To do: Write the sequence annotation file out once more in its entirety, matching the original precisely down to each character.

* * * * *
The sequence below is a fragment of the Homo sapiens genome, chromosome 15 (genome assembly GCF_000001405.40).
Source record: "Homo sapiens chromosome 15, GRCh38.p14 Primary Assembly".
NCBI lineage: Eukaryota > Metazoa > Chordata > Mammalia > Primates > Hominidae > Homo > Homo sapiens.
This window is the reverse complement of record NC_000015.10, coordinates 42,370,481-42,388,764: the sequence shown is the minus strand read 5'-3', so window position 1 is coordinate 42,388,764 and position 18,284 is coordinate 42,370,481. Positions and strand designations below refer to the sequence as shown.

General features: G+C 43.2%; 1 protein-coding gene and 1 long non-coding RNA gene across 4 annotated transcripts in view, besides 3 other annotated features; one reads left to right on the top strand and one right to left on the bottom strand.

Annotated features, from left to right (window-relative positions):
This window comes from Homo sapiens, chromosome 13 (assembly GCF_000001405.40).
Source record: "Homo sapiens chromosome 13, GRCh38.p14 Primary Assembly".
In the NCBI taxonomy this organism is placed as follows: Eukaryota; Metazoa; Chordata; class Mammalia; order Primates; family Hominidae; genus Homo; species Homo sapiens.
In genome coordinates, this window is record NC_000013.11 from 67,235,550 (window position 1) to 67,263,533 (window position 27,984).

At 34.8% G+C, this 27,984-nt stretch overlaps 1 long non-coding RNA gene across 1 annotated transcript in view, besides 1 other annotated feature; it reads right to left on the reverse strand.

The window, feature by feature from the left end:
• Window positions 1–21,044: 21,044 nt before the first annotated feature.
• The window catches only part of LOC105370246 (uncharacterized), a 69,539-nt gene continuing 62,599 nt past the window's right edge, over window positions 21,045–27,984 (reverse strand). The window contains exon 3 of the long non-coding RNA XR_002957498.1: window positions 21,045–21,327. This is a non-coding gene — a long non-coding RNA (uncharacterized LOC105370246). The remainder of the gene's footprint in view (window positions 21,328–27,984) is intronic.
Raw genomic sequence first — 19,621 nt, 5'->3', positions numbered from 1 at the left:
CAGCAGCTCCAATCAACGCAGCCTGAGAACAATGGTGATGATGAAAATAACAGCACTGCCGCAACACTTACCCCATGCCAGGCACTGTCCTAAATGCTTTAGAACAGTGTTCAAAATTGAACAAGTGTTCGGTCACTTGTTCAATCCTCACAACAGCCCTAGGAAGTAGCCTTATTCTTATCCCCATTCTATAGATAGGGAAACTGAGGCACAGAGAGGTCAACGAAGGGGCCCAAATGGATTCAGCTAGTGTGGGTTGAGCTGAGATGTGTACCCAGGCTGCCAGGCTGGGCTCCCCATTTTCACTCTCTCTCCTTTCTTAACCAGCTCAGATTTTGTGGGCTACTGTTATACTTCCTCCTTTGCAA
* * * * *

The sequence below is a fragment of the Homo sapiens genome, chromosome 15 (genome assembly GCF_000001405.40).
Source record: "Homo sapiens chromosome 15, GRCh38.p14 Primary Assembly".
NCBI lineage: Eukaryota > Metazoa > Chordata > Mammalia > Primates > Hominidae > Homo > Homo sapiens.
This window is the reverse complement of record NC_000015.10, coordinates 42,370,481-42,388,764: the sequence shown is the minus strand read 5'-3', so window position 1 is coordinate 42,388,764 and position 18,284 is coordinate 42,370,481. Positions and strand designations below refer to the sequence as shown.

General features: G+C 43.2%; 1 protein-coding gene and 1 long non-coding RNA gene across 4 annotated transcripts in view, besides 3 other annotated features; one reads left to right on the top strand and one right to left on the bottom strand.

Annotated features, from left to right (window-relative positions):
This window comes from Homo sapiens, chromosome 13 (assembly GCF_000001405.40).
Source record: "Homo sapiens chromosome 13, GRCh38.p14 Primary Assembly".
In the NCBI taxonomy this organism is placed as follows: Eukaryota; Metazoa; Chordata; class Mammalia; order Primates; family Hominidae; genus Homo; species Homo sapiens.
In genome coordinates, this window is record NC_000013.11 from 67,235,550 (window position 1) to 67,263,533 (window position 27,984).

At 34.8% G+C, this 27,984-nt stretch overlaps 1 long non-coding RNA gene across 1 annotated transcript in view, besides 1 other annotated feature; it reads right to left on the reverse strand.

The window, feature by feature from the left end:
• Window positions 1–21,044: 21,044 nt before the first annotated feature.
• The window catches only part of LOC105370246 (uncharacterized), a 69,539-nt gene continuing 62,599 nt past the window's right edge, over window positions 21,045–27,984 (reverse strand). The window contains exon 3 of the long non-coding RNA XR_002957498.1: window positions 21,045–21,327. This is a non-coding gene — a long non-coding RNA (uncharacterized LOC105370246). The remainder of the gene's footprint in view (window positions 21,328–27,984) is intronic.
Raw genomic sequence first — 19,621 nt, 5'->3', positions numbered from 1 at the left:
CAGCAGCTCCAATCAACGCAGCCTGAGAACAATGGTGATGATGAAAATAACAGCACTGCCGCAACACTTACCCCATGCCAGGCACTGTCCTAAATGCTTTAGAACAGTGTTCAAAATTGAACAAGTGTTCGGTCACTTGTTCAATCCTCACAACAGCCCTAGGAAGTAGCCTTATTCTTATCCCCATTCTATAGATAGGGAAACTGAGGCACAGAGAGGTCAACGAAGGGGCCCAAATGGATTCAGCTAGTGTGGGTTGAGCTGAGATGTGTACCCAGGCTGCCAGGCTGGGCTCCCCATTTTCACTCTCTCTCCTTTCTTAACCAGCTCAGATTTTGTGGGCTACTGTTATACTTCCTCCTTTGCAA